Kelly sat, taking in what he’d told her, knowing that the rest of the story held a sad truth—life had not always been good to Denny. “Guess you really are like George Bailey.”
Denny smiled. A faraway look filled his eyes. “Yes, maybe. I’ve never regretted the decision to come back here. Through all that’s happened, I’ve learned how precious family really is.”
Kelly finished the last of her sandwich and nodded. Although her family had not been as big as Denny’s, she knew how important they’d been. A pang of longing gripped her. She wished her parents could have seen what she’d seen today. She knew her dad would have loved the swamp. Especially, Gaston. Now she had no one left to call family. Unless of course, she counted Mameré Milla’s invitation to be her grandmother.
About Marian: Marian grew up in south Louisiana in a small community south of New Orleans, Louisiana. Her love for the written word began while sitting on her grandparent’s front porch swing reading books.
The stories allowed her to meet interesting people, took her to far away places and made her think beyond her own world. Her desire to write about the south keeps her grounded in her roots and the hope that one day she can do for someone what many of the authors of her childhood did for her.
She is a member of American Christian Fiction Writers and hones her writing skills by attending writer’s conferences and reading many books on the craft of writing.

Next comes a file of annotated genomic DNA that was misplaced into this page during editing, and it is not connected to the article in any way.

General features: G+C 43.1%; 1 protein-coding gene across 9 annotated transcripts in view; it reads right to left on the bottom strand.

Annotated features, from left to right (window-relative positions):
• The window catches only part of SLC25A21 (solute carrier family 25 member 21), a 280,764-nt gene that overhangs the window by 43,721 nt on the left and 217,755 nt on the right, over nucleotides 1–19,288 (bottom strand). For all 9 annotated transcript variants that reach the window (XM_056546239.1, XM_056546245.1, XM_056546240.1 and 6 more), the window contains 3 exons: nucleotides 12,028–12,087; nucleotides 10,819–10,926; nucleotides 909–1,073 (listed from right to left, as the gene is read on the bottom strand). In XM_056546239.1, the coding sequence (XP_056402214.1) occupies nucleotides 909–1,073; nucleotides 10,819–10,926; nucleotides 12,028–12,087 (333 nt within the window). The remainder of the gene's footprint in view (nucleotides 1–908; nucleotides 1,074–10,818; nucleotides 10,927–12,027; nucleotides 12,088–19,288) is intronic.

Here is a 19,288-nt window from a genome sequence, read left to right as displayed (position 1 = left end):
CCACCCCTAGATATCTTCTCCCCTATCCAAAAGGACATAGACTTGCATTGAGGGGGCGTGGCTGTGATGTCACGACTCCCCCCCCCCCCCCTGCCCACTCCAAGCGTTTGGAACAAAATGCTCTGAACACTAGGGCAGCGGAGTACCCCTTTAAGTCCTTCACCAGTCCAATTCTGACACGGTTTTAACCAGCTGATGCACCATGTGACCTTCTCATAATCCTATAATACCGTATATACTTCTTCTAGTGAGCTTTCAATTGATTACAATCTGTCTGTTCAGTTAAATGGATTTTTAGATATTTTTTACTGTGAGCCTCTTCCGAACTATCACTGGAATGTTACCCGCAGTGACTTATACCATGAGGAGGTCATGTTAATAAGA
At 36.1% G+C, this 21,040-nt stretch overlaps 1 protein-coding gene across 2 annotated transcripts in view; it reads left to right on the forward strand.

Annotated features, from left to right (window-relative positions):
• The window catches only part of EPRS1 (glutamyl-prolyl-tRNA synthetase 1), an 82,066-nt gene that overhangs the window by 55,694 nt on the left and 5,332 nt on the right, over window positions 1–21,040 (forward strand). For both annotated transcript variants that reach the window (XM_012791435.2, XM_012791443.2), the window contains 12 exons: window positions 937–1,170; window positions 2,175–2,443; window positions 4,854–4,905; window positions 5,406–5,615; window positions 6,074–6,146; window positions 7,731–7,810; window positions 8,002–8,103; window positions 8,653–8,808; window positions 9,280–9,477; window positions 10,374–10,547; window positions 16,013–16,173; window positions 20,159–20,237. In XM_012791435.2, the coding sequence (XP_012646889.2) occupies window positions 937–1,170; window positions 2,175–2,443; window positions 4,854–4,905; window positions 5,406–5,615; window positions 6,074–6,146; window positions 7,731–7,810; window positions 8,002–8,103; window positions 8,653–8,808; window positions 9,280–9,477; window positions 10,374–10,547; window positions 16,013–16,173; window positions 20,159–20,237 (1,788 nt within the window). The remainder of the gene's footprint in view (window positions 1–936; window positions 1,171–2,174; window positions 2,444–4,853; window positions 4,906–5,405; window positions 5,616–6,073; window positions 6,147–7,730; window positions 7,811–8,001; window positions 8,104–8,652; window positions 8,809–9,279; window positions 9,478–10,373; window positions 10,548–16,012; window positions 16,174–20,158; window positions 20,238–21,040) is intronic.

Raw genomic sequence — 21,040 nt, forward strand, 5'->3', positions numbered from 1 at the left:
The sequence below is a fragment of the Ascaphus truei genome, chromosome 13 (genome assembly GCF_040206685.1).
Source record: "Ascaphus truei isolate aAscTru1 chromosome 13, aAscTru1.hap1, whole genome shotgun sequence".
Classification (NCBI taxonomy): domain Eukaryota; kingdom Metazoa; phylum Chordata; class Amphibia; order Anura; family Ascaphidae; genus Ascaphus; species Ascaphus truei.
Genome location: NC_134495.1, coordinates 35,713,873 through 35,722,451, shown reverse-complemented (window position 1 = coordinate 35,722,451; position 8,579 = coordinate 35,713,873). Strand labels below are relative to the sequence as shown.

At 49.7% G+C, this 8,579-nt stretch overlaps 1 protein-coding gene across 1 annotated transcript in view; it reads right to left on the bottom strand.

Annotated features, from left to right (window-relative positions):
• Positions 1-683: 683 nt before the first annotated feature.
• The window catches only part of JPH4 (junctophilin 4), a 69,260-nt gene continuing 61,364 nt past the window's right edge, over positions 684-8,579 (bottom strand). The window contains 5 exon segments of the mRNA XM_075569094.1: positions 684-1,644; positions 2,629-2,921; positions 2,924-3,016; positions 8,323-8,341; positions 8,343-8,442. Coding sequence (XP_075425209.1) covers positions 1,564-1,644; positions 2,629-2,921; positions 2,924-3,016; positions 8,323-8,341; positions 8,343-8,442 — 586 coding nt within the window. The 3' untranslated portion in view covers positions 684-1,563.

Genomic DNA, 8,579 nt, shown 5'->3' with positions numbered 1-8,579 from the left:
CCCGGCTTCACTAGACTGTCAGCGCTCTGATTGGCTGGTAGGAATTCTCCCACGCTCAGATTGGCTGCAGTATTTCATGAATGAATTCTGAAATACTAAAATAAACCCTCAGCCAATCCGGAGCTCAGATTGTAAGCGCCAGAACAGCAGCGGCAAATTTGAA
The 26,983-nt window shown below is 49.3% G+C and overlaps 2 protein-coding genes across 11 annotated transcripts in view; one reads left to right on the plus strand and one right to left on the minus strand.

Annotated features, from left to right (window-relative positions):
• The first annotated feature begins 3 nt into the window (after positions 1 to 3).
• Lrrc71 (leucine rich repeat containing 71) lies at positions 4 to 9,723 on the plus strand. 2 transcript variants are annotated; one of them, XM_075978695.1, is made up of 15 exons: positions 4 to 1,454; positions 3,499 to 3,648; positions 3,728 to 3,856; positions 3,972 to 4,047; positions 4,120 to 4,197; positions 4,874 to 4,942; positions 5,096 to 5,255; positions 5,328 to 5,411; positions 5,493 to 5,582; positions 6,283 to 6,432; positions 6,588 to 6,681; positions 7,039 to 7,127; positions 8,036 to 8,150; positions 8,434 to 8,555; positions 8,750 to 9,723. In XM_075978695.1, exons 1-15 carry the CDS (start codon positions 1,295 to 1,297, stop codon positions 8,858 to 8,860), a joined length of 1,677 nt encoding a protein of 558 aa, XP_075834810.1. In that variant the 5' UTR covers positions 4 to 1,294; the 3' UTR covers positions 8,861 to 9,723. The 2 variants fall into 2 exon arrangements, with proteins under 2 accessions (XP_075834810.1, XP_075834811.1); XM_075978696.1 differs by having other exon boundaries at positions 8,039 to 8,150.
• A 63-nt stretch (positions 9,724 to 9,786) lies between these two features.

Marian writes from her home in Colorado which she shares with her husband and a labradoodle, named Chili. While she loves the mountains and most of the time, the snow, she misses her family, fresh seafood, Cajun cooking, and King cakes. Proof that you can take the girl out of the south, but not the south out of the girl! Learn more: www.marianmerritt.com
About the book – Southern Fried Christmas: Love: purer than Colorado snow, deeper than a Louisiana bayou. The Colorado Rockies have always been home to journalist Kelly Shepherd, but after the death of her father, and facing her first Christmas alone, she accepts an assignment that leads her deep into Louisiana’s Cajun country.Since his wife’s death, Denny Labouve has focused his attention on his ten-year-old daughter and the family business, but Kelly sparks the dying embers of his heart even as a Christmas cold front moves through his beloved Cajun country.Will Denny and Kelly be able to trust God to bridge the span between the Colorado Rockies and the Louisiana bayou?
Purchase: Southern Fried Christmas
Come back Dec 17th for Donna Winters!